From January 26, 2019, to February 10, 2019, I made this journey of the heart when I served at Nazareth Center, one of nine sites of Annunciation House in El Paso, Texas. I joined Sisters from several religious communities from across the United States who were volunteering at these sites.

Nazareth Center is across the alley from where the Sisters of Loretto offered overnight hospitality for Sister volunteers. One of the unexpected gifts I received was the brief opportunity to live and share in an inter-community setting. This proved very important for our evening sharing, and support of each other sustained us in all we were experiencing. 

Sisters Mary Ondreyco, SNJM, and Mary Becker, SNJM, had arrived the week before and introduced me to all the tasks I would find myself doing for the two weeks. Our role was to welcome 50 to 100 refugee guests each day; help with the intake process; assist with plans for the next part of the guests’ journey; prepare meals; and distribute personal items such as towels and sheets, toothbrushes and toothpaste, and new sets of clothing. We also prepared bedrooms daily, figuring out who was leaving and who was coming.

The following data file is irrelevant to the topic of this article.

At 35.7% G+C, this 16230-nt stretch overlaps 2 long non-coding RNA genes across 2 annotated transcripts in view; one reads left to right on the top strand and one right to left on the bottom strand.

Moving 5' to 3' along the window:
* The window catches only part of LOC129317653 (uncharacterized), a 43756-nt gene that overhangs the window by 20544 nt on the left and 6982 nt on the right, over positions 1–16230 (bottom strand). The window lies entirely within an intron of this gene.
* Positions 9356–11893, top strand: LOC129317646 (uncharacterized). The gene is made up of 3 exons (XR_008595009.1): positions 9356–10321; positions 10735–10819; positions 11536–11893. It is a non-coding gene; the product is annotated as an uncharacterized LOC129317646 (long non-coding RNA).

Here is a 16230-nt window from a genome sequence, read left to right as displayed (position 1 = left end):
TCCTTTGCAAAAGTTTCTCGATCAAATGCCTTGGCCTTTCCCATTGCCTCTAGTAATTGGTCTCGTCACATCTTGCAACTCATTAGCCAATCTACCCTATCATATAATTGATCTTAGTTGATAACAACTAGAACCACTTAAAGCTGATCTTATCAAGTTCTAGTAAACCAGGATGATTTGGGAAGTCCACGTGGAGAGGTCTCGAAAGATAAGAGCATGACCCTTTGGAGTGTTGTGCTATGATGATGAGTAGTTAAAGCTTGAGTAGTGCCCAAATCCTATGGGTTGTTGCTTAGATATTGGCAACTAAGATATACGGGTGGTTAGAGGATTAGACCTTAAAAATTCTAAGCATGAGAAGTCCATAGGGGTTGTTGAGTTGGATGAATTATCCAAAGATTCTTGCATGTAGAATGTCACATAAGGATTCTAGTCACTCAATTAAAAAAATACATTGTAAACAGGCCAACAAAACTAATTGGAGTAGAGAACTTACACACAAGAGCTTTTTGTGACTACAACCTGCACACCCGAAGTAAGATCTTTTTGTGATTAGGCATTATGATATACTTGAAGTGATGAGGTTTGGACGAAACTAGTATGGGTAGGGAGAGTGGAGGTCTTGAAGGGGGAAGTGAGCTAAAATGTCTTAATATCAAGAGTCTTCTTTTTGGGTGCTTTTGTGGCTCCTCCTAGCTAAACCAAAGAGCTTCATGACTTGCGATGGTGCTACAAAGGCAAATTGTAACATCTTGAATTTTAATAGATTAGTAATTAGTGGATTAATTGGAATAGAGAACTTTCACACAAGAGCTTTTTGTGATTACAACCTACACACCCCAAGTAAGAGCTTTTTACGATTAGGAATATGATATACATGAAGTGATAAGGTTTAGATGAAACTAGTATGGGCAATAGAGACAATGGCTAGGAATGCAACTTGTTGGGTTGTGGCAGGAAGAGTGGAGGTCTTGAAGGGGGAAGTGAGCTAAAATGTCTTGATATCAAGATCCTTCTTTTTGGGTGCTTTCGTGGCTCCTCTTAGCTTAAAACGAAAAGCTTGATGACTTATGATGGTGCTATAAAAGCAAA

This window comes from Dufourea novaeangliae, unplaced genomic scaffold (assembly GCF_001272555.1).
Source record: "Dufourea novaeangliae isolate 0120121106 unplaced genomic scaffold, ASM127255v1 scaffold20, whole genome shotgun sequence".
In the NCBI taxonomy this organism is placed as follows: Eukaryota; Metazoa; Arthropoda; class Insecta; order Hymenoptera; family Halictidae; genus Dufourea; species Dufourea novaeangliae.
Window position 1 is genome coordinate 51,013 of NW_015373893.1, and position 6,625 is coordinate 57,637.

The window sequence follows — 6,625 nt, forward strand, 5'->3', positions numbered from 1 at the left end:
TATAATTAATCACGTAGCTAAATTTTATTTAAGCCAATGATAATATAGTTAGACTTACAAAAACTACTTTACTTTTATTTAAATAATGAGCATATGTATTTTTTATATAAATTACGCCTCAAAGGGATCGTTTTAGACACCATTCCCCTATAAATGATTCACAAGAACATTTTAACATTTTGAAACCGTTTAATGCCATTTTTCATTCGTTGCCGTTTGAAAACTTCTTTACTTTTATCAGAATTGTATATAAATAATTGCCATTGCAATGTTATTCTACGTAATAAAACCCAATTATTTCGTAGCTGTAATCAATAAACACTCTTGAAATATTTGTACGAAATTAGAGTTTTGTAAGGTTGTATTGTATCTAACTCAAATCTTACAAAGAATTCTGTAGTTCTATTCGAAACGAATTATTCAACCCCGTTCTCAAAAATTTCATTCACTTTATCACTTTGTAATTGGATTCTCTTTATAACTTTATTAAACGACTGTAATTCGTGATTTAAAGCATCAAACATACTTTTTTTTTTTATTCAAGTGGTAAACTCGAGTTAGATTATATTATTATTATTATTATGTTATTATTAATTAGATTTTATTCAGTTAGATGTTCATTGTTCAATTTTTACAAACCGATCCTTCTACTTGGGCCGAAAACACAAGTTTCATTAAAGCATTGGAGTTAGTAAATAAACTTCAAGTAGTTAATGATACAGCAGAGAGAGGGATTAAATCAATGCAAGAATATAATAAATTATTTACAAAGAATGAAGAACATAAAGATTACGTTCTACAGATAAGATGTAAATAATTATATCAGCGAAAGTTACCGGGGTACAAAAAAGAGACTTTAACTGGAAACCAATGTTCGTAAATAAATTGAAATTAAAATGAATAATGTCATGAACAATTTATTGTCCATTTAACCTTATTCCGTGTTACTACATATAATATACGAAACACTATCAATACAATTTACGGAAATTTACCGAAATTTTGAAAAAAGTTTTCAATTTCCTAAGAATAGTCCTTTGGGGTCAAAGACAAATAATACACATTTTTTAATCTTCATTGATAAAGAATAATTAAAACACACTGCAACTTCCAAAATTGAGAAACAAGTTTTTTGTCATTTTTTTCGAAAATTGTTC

Sister Cathy Olds, OP, works in the towel room, preparing to serve the needs of 50 to 100 new immigrants who arrive daily to Annunciation House.

We volunteer Sisters were a small part of those involved in Annunciation House: the full-time daily coordinators, out-of-town volunteers and local El Paso volunteers who provided meals, picked up and laundered bedding and towels, drove people to bus stations and airports, and made donations.